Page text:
With high-rises, floodlights, and all-night ragers, Miami is hardly the place to look up at the heavens and see much of anything -- other than an occasional flight full of tourists.
But with the wild wolf moon hanging around, there's no better time to escape from the city and get a glimpse at what's above. Tomorrow night, you can take a look at the heavens with the help of the Southern Cross Astronomical Society (SCAS) at the Fruit & Spice Park.
"Early on, clouds permitting, we'll be able to show beautiful, brilliant Venus in the southwest -- our evening star for spring and summer," says Barb Yager of SCAS Outreach/Media.
The group will have a variety of telescopes set up so attendees can get a closer look at the various clusters and planets and astronomical objects.
"Nearby will be dim, rusty Mars because it's farthest away from us now -- also, the outer planet, blue-green Uranus. Those will all be together in the southwest," she explains.
"Then we have comet Lovejoy pretty much overhead, and then rising in the east is bright Jupiter surrounded by its four closest satellite moons. Then in the south or southeast, we have the great Orion Nebula located in the sword below Orion's Belt."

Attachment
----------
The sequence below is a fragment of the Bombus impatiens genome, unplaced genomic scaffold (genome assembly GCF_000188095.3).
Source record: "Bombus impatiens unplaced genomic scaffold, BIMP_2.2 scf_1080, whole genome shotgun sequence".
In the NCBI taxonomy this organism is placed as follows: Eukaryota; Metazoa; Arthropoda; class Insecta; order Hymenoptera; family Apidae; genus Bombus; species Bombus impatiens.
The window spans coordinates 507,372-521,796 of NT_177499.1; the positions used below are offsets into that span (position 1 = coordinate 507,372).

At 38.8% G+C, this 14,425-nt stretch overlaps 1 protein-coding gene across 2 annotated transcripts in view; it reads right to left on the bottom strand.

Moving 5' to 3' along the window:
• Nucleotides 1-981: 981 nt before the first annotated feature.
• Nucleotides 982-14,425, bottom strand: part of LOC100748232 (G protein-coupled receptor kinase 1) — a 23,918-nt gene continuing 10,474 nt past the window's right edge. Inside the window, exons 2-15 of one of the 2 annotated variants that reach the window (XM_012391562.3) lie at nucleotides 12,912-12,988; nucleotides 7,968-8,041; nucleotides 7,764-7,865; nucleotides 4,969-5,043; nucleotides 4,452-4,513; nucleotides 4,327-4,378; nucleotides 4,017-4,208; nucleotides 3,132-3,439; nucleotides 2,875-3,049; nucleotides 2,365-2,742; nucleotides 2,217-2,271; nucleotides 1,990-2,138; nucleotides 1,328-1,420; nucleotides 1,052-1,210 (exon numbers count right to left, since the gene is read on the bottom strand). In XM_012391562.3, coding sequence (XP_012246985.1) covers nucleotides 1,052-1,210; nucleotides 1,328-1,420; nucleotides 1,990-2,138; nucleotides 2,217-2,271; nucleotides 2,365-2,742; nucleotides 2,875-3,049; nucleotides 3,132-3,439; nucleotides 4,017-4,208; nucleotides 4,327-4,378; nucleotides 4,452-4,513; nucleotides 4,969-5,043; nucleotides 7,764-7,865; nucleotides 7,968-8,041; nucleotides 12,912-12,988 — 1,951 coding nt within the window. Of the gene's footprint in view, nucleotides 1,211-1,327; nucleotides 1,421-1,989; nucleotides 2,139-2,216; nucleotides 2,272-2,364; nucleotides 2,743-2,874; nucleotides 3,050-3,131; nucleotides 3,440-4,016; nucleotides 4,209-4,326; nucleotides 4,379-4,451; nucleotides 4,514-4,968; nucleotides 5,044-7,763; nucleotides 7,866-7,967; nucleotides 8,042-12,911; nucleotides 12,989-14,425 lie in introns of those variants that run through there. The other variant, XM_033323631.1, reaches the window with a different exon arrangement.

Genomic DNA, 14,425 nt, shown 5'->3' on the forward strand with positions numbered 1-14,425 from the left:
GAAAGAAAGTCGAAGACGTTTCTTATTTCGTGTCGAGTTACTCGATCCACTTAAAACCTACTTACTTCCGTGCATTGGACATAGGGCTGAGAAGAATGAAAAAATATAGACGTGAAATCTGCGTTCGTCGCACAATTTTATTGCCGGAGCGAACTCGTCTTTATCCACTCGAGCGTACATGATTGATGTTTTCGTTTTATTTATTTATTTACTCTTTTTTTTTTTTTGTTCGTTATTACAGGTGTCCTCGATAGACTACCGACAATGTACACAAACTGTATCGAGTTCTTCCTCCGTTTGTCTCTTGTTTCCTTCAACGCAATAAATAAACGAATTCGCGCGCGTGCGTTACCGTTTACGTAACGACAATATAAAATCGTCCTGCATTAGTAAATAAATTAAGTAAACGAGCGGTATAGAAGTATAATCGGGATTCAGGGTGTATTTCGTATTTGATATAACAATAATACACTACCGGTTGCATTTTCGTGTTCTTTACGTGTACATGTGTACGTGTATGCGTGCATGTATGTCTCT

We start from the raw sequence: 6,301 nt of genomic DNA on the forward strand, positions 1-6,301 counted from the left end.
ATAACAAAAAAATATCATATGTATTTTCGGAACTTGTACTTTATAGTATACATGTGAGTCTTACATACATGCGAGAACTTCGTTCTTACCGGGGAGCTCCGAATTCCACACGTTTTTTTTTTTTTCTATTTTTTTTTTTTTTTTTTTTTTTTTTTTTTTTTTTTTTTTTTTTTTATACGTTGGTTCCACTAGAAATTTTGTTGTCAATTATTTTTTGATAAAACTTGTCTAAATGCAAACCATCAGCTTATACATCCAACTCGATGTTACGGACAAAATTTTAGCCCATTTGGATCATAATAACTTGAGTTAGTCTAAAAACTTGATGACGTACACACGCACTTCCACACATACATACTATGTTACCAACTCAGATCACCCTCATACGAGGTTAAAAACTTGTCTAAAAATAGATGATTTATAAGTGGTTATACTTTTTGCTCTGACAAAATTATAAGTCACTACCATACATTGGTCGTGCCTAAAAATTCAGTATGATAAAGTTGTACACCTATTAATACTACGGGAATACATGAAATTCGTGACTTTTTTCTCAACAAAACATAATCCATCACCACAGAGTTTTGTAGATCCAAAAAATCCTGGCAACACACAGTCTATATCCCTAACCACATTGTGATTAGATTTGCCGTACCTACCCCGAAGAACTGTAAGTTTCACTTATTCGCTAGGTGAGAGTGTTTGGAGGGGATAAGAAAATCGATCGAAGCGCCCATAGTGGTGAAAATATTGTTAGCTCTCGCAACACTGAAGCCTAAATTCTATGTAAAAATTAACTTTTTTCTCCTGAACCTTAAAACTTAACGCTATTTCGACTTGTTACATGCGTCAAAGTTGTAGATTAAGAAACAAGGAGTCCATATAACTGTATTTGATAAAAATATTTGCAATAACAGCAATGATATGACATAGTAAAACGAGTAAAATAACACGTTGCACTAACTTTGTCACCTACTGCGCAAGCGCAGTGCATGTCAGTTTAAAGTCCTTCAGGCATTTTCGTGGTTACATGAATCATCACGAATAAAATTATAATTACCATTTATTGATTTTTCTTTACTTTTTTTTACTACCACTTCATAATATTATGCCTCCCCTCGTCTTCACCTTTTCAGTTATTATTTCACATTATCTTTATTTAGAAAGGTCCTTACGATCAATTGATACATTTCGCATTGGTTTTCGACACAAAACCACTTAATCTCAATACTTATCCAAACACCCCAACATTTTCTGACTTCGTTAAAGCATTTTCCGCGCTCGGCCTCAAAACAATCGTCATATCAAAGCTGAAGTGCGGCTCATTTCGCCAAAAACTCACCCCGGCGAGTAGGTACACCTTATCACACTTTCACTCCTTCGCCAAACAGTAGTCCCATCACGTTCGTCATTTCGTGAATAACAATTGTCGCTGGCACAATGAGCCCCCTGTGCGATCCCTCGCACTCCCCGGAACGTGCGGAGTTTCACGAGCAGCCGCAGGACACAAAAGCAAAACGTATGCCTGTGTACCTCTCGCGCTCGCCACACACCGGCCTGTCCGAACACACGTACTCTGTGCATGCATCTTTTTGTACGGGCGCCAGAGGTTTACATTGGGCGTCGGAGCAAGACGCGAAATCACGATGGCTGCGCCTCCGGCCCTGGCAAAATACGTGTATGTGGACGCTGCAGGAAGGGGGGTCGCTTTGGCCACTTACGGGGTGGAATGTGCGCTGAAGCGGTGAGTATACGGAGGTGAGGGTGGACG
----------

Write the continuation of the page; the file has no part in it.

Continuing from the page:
The nebula is actually a huge gas cloud, Yager explains. New stars are formed there.
"Looking through the telescope, the gas cloud looks rather small, but it's quite a lovely object. In actuality, the gas cloud is 173 trillion miles in diameter, and there are lots of those across the sky.
"We also have star clusters to show, the beautiful Pleiades, the Hyades, and the Beehive clusters."
In addition to an astronomy lesson, there will be refreshments for sale, storytelling, a moonlit tram tour of the park, a petting encounter with the rare Arctic wolf, and a campfire. Attendees are encouraged to bring blankets, chairs, and marshmallows.
"Winter is the perfect time to show the public our southern night skies."
Stargazing runs from 7 to 10 p.m. at the Fruit & Spice Park, 24801 SW 187th Ave., Homestead. Admission is free. Visit fruitandspicepark.org or call 305-247-5727.
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